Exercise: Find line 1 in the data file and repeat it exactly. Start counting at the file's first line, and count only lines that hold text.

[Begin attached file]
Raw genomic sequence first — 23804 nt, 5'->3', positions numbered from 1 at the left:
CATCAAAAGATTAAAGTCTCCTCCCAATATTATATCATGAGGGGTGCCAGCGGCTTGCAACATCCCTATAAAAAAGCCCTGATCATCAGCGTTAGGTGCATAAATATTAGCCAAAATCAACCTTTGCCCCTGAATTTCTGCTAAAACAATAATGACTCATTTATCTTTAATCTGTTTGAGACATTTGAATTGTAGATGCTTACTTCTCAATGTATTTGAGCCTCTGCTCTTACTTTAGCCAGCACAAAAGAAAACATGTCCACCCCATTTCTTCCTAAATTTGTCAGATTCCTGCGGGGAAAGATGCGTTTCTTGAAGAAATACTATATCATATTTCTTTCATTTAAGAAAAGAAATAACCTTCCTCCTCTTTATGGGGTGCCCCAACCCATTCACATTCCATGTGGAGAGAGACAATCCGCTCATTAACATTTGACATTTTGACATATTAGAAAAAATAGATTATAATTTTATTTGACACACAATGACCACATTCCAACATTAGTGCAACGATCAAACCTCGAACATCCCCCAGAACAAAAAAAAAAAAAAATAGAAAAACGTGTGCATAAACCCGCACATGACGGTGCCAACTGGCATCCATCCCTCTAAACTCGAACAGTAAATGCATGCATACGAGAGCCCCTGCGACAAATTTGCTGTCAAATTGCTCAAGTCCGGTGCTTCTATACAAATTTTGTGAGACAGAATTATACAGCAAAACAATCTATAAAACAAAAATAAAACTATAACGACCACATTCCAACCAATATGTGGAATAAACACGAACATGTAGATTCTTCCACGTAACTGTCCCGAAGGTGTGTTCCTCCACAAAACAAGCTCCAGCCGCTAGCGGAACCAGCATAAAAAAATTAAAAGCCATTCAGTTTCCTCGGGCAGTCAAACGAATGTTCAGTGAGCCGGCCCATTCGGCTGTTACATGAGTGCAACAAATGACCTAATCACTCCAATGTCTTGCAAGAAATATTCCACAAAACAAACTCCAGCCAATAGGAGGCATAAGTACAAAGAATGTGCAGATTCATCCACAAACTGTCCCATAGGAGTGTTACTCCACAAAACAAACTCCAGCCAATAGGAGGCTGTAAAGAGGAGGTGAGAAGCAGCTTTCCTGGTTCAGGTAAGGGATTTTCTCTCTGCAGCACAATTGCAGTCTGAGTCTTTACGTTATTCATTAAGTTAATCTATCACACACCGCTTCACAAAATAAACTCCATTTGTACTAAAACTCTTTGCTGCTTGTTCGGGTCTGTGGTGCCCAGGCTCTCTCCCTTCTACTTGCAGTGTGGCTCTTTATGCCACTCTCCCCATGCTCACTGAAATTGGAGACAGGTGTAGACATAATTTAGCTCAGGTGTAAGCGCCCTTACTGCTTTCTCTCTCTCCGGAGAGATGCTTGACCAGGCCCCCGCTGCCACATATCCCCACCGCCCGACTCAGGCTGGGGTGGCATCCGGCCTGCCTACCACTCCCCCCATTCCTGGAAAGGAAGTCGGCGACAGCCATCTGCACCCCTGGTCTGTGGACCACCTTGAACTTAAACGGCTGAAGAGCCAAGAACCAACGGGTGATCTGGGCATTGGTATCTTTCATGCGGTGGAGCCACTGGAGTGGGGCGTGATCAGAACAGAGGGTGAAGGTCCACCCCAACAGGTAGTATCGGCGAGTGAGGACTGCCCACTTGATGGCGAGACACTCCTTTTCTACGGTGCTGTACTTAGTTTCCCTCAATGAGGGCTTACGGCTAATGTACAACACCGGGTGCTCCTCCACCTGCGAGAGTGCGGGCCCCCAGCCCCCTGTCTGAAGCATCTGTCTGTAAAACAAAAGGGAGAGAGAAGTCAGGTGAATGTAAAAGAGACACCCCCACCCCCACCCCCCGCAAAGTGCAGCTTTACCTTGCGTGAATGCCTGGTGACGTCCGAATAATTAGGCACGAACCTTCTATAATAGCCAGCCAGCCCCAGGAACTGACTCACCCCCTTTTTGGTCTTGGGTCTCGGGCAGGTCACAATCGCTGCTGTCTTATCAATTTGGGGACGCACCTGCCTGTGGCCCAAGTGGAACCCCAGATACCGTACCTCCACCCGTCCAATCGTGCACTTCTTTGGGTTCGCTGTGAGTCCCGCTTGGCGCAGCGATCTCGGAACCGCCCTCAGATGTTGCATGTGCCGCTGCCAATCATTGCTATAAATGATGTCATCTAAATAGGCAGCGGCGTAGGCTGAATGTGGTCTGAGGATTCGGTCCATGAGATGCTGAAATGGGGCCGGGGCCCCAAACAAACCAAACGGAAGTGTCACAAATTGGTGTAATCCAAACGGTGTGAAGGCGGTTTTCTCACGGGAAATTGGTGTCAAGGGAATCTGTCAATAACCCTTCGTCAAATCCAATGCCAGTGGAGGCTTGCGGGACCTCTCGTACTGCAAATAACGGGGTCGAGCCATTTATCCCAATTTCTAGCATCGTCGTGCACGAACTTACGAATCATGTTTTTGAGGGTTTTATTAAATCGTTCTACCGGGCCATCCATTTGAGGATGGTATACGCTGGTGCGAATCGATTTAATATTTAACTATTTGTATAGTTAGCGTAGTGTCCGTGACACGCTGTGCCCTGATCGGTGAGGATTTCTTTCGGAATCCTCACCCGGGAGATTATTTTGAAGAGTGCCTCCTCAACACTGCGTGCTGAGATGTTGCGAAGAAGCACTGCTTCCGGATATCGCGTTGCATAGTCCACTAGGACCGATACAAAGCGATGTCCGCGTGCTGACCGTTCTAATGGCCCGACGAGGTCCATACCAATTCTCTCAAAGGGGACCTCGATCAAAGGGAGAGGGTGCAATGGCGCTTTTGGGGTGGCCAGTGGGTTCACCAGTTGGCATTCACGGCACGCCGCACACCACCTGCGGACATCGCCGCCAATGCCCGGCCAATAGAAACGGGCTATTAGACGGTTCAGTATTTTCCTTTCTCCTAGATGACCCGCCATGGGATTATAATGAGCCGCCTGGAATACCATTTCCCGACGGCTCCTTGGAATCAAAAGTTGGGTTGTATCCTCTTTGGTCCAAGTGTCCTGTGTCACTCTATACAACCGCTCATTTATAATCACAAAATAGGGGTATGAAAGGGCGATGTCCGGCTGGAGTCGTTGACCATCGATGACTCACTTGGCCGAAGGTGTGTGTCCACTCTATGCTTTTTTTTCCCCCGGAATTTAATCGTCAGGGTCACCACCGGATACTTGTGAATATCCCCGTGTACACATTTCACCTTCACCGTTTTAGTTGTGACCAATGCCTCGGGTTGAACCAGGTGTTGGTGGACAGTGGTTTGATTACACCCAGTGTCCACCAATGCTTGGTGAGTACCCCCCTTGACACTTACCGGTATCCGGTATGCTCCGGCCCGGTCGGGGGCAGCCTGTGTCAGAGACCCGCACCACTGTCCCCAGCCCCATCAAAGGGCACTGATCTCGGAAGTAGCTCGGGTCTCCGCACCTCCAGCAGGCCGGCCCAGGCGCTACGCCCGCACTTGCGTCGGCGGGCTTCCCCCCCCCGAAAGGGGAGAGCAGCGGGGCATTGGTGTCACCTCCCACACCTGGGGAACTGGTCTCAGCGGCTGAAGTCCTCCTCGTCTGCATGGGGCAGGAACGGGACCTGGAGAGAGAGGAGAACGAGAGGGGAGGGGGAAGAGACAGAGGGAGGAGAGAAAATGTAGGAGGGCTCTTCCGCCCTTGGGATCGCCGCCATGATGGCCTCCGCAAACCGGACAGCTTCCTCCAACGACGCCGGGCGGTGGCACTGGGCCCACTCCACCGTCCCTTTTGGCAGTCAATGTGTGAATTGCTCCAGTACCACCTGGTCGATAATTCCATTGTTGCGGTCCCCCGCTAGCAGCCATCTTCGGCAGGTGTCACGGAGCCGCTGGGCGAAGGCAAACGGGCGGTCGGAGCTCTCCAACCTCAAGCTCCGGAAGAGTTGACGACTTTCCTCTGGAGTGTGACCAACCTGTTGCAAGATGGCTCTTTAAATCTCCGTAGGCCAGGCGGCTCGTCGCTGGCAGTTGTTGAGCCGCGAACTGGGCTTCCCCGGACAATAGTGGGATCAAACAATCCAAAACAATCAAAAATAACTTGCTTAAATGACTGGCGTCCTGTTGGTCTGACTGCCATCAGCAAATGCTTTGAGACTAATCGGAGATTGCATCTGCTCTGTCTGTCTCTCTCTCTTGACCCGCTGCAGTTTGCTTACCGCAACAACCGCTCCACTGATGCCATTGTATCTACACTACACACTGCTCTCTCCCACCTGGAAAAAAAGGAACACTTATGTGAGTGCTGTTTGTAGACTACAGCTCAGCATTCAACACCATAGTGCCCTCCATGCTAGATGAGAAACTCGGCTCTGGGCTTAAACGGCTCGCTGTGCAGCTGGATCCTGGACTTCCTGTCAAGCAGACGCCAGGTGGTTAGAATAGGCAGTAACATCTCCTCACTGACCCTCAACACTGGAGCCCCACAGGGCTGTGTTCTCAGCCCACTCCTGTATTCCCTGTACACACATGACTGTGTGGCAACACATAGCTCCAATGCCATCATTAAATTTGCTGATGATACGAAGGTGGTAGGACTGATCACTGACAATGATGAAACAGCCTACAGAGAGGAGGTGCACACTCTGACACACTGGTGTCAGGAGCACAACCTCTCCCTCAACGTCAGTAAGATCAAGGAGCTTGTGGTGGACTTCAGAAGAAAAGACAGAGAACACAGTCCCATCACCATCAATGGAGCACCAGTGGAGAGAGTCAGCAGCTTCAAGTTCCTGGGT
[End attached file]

Raw genomic sequence first — 23804 nt, 5'->3', positions numbered from 1 at the left: